So the turning points are (1, -3) and (-1, 5). Second derivatives distinguish max/min At a turning point, find the second derivative to distinguish between a maximum and a minimum.

d2y If dx 2 d2y If dx 2 d2y If dx 2 0 then the turning point is a minimum (think positive = = minimum). 0 then the turning point is a maximum (think negative = = maximum). 0 we cannot tell; use another method (e.g. sketch graph).

Applying derivatives kinematics, max/min problems, rates of change Learn that if x = displacement, v = velocity and a = acceleration, then

dx dt v and dv dt a.

So velocity is rate of change of displacement, and acceleration is rate of change of velocity. E.g. if x 4t 3 3t 2 , v 12t 2 6t and a 24t 6 .

You may also be asked to maximise a volume or minimise an area depending on x. Do this by setting

dV dx 0, dA dx 0 , etc. and solving the equation.

T J Price

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Integration is the opposite process to differentiation. I.e. what differentiates to give?

Integrate powers of x positive integer or zero powers If y Always rewrite to get x to the power of something before proceeding E.g.

y x3 , x 3 dx

1 4

x n then

y dx

1 n 1

xn

x4 c x 2 6 x 9 dx

1 3

y ( x 3) 2

x 2 6 x 9,

x 3 3x 2 9 x c

x5 x

x2

x4

x,

x4

x dx

1 5

x5

1 2

x2

Finding the constant of integration, c If you are given the values of x and y, you can substitute these to find c. dy 3x 4 , find y if the curve passes through (2, 3). E.g. If dx 2 3x 4 dx 3 4x c 2 x At x=2, y=3 we get 3 Answer: y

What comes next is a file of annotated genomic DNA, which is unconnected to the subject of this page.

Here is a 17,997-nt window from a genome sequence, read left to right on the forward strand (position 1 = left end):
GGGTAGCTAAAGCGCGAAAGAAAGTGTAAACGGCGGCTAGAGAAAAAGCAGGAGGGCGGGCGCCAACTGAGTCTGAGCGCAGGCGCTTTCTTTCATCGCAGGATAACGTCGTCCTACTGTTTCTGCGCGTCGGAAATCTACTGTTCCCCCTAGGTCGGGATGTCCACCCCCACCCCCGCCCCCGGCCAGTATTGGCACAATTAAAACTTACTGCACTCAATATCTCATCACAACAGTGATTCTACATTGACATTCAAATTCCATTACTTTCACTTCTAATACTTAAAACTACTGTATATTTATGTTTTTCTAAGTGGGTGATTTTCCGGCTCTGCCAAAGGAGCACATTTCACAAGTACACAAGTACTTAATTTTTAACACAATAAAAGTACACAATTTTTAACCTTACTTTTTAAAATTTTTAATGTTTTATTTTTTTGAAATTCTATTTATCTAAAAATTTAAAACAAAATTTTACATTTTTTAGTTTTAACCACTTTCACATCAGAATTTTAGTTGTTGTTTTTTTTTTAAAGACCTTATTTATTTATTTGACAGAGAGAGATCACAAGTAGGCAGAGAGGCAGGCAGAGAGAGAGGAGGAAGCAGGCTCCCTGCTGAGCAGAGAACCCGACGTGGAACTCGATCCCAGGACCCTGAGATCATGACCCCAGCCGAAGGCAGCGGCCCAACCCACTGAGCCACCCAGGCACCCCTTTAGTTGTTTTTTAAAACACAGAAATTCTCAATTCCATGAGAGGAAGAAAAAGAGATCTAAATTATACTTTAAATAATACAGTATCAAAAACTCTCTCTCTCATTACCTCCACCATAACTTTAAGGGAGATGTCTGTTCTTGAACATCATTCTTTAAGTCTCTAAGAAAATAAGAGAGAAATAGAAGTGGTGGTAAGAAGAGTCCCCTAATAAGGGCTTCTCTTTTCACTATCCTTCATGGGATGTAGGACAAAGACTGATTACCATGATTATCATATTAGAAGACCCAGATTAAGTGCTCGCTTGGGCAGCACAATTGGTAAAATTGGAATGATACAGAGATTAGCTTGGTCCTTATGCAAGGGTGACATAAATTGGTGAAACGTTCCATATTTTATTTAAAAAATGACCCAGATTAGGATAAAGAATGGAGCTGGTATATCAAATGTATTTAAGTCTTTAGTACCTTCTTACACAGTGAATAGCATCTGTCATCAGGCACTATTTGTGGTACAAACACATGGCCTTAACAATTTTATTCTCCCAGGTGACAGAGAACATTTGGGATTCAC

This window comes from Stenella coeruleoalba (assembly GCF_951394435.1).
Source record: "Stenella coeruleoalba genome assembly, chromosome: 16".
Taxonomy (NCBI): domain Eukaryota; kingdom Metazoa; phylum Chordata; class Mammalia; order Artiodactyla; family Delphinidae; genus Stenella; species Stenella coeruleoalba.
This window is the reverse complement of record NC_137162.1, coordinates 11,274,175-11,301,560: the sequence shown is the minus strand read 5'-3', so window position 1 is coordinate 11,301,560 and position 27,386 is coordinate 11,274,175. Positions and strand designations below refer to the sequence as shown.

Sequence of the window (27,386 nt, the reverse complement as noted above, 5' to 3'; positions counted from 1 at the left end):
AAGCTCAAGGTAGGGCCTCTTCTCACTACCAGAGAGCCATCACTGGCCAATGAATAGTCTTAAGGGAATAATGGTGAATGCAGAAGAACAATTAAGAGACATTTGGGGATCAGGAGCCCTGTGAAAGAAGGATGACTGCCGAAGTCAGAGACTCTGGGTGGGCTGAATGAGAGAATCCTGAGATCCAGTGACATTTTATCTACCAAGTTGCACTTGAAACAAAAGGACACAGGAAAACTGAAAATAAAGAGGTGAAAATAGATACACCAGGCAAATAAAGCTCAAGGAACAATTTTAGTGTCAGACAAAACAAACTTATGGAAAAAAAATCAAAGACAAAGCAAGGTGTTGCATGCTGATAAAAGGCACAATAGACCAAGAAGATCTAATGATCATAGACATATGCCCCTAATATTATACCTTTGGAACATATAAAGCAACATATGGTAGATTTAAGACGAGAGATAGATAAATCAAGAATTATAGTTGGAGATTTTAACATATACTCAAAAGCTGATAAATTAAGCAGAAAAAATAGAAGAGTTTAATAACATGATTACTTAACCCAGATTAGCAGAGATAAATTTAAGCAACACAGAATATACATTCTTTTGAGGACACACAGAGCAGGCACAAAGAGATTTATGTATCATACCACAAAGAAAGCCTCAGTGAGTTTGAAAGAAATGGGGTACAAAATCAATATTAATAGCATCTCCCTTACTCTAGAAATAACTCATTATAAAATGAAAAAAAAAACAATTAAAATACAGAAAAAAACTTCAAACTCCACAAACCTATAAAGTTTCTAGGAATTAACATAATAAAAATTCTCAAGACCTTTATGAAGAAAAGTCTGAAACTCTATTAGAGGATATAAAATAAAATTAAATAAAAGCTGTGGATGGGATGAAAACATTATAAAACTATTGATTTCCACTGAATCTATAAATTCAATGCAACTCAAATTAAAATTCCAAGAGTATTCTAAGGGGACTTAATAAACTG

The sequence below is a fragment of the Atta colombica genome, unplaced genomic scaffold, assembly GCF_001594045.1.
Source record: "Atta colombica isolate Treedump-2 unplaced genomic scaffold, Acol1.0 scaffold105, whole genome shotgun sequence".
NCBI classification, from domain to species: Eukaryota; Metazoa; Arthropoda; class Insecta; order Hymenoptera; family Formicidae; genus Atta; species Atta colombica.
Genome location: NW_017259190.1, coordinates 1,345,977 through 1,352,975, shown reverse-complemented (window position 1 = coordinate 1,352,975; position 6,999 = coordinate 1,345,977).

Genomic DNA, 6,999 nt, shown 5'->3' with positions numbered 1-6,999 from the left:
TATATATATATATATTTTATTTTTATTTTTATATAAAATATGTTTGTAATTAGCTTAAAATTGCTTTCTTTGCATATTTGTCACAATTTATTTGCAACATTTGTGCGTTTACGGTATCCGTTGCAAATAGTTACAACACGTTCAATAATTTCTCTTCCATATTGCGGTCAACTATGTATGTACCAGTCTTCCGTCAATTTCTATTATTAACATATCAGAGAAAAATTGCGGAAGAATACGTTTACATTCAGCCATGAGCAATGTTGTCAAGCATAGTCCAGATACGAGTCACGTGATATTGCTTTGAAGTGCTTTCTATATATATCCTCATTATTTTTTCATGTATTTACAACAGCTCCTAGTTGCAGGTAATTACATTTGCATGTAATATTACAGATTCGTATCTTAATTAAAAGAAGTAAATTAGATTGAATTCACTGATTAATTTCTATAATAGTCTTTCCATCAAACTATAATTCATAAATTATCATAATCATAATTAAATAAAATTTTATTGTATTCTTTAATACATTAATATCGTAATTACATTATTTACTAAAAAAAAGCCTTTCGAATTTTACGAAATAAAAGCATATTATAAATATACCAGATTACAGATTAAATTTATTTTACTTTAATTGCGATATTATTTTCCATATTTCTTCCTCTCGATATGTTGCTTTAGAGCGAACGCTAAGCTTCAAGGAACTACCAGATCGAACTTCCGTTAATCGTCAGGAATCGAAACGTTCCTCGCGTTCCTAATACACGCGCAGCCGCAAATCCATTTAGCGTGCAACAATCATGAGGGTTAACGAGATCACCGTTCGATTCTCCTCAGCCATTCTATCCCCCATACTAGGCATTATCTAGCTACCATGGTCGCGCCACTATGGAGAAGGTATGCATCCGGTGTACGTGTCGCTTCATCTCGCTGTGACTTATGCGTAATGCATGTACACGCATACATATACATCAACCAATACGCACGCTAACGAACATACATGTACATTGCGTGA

3 2 3 2

2 2 4 2 c so c = 5

x 2 4x 5

Definite integrals area under a curve The area under a curve can be found using integration. This time you include limits on the integral. E.g. Find the area under the curve y 9 x 2 4 x between x=1 and x=3.

3 1

9x 2

3 4 x dx [3x 3 2 x 2 ]1

(3 33 2 32 ) (3 13 2 12 ) 99 5 94 units 2

N.B. we dont need +c with a definite integral because it cancels out. Definite integrals watch out for: Areas below the x-axis which come out as a negative integral; the area is positive. The area between two curves; do the integral of (top curve bottom curve). Mixture of areas below and above the x-axis; split the integral into separate parts. Applying integrals kinematics Learn that if x = displacement, v = velocity and a = acceleration, then x

v dt , v a dt .

So displacement is the integral of velocity, and velocity is the integral of acceleration. Dont forget +c! Use information about the initial displacement or velocity to find c.

T J Price

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The following formulae must be learned off by heart! The remainder theorem Given the polynomial f(x), the remainder when f(x) is divided by (x a) is f(a). The factor theorem If (x a) is a factor of a polynomial f(x), then x = a is a root (solution) of the equation f(x) = 0. Solution of quadratic equations By formula and completing the square. Formula: for the quadratic equation ax Binomial expansion Know how to derive terms in the expansions of (1 + x)n and (a + b)n where n is a positive integer. n n! The coefficients may be expressed in the form nCr r r !(n r )! Be aware that nCr

n r

n

bx c 0, x

b 2 4ac . 2a

Cn

n

r

n r

Coordinate Geometry Straight line Know the forms of the straight line equation, including y = mx + c and y y0 = m(x x0). Parallel lines: m1 = m2 , Perpendicular lines: m1 m2 = 1 or m2 = 1/m1

x1 x2 2 x2 y1 , 2

2

y1

y2

y2

In a right-angled triangle: opposite sin , cos hypotenuse adjacent , tan hypotenuse opposite adjacent

2

y b

tan a sin A

b2

b2

c2 a2 2bc

T J Price

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12/10/2008

Calculus

y ax n dy dx nax n

1

dy dx

0

b

a and x b is y dx

a

Kinematics Constant acceleration formulae: If s = displacement, u = initial velocity, v = final velocity, a = acceleration, t = time, then: 2 2 s 1 v)t v2 u 2 s vt 1 v u at s ut 1 2 at 2 (u 2 at Calculus (if acceleration is not constant): If x = displacement, v = velocity, a = acceleration, t = time, then: dx dv v a x v dt v a dt dt dt

2as

T J Price

Page 19

12/10/2008